Date of Award
Doctor of Philosophy
Agricultural Education and Studies
B. Lynn Jones
Significant movement is afoot in higher education around a reinvigoration of civic engagement as well as efforts to reform the 'ivory tower' from societal isolation and irrelevance. This movement is based on the assumption that land grant institutions should play a key role in sustaining our democracy and collaborating to solve complex societal problems. Against this backdrop, in February 1999, the Kellogg Commission on the Future of State and Land-Grant Universities issued the third of its reports, Returning to Our Roots: The Engaged Institution (NASULGC, 1999), calling for greater institutional engagement with society. Specifically the Commission concluded that it is time to go beyond outreach and service to "engagement." By engagement, the commission refers to "institutions that have redesigned their teaching, research, and extension functions to become even more sympathetically and productively involved with their communities" (NASULGC 1999b, p vii).;In light of the Kellogg Commission report, the purpose of this research project was to assess the organizational structure in order to address leadership issues needed to facilitate the engagement agenda. The purpose of this research project was to use Iowa State Universities College of Agriculture internal stakeholders (faculty, staff and administrators) as a starting point to better understand the process of building and maintaining institutional engagement. The study had three specific objectives: (1) to build and apply a conceptual framework based on organizational adaptation theory, literature and the researcher's experience, (2) to empirically describe, by applying the conceptual framework, how college's of agriculture, build and maintain an engagement agenda; and (3) to seek commonalties across these descriptions that will add in advancing the engagement agenda within other disciplines in higher education. In order to meet the purpose and objective of this study the following research questions were asked: (1) Is there a clear sense of what engagement means among various institutional stakeholders? (2) Do college of agriculture internal stakeholders (faculty, staff and administration) have a clear commitment to the basic idea of engagement? (3) Is there strong support from institutional stakeholders for infusing engagement into the teaching, research and outreach activities of the college of agriculture?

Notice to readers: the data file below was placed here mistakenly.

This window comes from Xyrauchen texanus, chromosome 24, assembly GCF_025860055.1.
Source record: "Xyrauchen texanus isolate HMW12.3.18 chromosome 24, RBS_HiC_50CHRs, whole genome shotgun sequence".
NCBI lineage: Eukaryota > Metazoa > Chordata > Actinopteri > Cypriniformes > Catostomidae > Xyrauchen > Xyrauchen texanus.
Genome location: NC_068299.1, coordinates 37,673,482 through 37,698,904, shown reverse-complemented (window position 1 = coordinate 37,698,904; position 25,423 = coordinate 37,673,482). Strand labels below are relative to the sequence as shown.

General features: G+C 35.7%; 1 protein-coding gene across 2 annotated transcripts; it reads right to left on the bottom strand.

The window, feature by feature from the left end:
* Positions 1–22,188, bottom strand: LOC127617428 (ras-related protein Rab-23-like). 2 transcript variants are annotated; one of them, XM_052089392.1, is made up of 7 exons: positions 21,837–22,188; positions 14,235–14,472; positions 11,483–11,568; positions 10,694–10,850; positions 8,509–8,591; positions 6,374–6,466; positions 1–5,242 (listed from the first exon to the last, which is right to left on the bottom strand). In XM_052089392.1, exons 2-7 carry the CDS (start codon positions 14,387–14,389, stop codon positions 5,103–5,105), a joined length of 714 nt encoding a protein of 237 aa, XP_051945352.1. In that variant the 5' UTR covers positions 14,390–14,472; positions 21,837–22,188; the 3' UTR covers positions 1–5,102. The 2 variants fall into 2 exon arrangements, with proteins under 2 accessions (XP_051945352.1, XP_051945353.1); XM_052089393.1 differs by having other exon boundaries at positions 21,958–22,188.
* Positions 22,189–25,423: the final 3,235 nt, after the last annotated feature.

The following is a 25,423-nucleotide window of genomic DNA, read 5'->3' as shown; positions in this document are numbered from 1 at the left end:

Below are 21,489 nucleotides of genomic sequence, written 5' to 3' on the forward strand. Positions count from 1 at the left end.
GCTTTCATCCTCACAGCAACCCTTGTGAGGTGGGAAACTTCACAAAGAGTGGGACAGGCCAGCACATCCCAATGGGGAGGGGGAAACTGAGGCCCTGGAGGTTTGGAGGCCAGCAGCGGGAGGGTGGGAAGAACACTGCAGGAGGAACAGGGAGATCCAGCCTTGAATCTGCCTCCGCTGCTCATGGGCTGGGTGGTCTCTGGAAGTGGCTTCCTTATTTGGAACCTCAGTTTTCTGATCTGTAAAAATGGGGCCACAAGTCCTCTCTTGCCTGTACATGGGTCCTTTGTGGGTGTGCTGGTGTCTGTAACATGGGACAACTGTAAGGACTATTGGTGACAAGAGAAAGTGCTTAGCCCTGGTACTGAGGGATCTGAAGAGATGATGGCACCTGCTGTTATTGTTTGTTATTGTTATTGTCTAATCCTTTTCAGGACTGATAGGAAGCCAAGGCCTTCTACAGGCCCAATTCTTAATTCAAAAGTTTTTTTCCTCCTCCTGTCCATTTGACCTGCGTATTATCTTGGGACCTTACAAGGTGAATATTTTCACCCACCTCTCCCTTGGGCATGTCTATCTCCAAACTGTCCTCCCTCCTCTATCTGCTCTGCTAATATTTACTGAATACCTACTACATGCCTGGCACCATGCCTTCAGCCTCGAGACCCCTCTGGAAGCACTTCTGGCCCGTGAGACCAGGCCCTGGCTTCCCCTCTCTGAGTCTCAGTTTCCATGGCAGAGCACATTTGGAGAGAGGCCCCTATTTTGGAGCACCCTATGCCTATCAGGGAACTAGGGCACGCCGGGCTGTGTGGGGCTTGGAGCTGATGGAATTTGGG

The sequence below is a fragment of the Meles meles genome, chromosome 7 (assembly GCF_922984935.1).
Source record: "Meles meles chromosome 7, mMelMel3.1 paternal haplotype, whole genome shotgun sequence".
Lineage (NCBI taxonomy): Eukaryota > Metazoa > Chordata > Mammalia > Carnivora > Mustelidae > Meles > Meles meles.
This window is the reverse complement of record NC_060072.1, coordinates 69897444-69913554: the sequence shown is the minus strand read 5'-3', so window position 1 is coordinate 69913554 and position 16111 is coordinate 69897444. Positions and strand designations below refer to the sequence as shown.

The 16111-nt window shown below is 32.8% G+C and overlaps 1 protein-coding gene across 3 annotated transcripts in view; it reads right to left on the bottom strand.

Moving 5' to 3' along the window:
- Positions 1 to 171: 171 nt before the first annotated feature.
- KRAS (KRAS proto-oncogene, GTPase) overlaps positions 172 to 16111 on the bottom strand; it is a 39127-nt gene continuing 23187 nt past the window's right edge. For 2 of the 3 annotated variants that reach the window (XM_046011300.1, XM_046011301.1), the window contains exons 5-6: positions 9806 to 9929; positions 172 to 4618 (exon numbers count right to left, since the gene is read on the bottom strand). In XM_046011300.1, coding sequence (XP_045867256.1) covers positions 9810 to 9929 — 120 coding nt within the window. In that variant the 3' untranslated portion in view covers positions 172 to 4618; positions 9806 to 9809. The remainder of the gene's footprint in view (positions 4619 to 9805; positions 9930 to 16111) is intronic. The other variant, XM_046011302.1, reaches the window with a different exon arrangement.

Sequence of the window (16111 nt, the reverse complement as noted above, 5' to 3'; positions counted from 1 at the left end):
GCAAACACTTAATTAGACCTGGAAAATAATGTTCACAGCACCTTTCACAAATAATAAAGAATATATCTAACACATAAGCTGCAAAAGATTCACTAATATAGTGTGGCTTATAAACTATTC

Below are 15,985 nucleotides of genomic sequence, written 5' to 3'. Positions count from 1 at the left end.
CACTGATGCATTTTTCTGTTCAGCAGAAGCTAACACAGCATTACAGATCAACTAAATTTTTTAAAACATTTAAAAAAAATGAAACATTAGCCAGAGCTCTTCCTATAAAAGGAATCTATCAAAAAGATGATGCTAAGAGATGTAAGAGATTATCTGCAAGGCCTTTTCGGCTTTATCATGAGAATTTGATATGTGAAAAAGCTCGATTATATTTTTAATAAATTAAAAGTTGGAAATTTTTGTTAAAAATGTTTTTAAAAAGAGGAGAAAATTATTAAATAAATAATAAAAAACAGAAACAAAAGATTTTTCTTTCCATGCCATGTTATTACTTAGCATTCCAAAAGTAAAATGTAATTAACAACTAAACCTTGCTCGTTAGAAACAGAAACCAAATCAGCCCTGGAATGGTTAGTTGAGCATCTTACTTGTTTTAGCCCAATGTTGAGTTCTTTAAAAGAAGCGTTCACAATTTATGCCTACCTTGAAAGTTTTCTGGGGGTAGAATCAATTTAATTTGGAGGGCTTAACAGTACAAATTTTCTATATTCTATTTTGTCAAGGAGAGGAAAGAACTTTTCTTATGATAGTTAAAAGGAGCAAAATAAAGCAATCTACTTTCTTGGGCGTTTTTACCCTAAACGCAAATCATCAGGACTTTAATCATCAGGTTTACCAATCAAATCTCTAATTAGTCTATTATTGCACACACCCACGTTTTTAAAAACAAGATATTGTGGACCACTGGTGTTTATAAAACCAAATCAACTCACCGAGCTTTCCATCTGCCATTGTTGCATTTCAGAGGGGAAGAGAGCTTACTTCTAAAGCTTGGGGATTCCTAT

Digital Repository @ Iowa State University, http://lib.dr.iastate.edu
Michael Devitt Woods
Woods, Michael Devitt, "An analysis of institutional engagement: perceptions of faculty, staff and administration in the College of Agriculture at Iowa State University " (2001). Retrospective Theses and Dissertations. 464.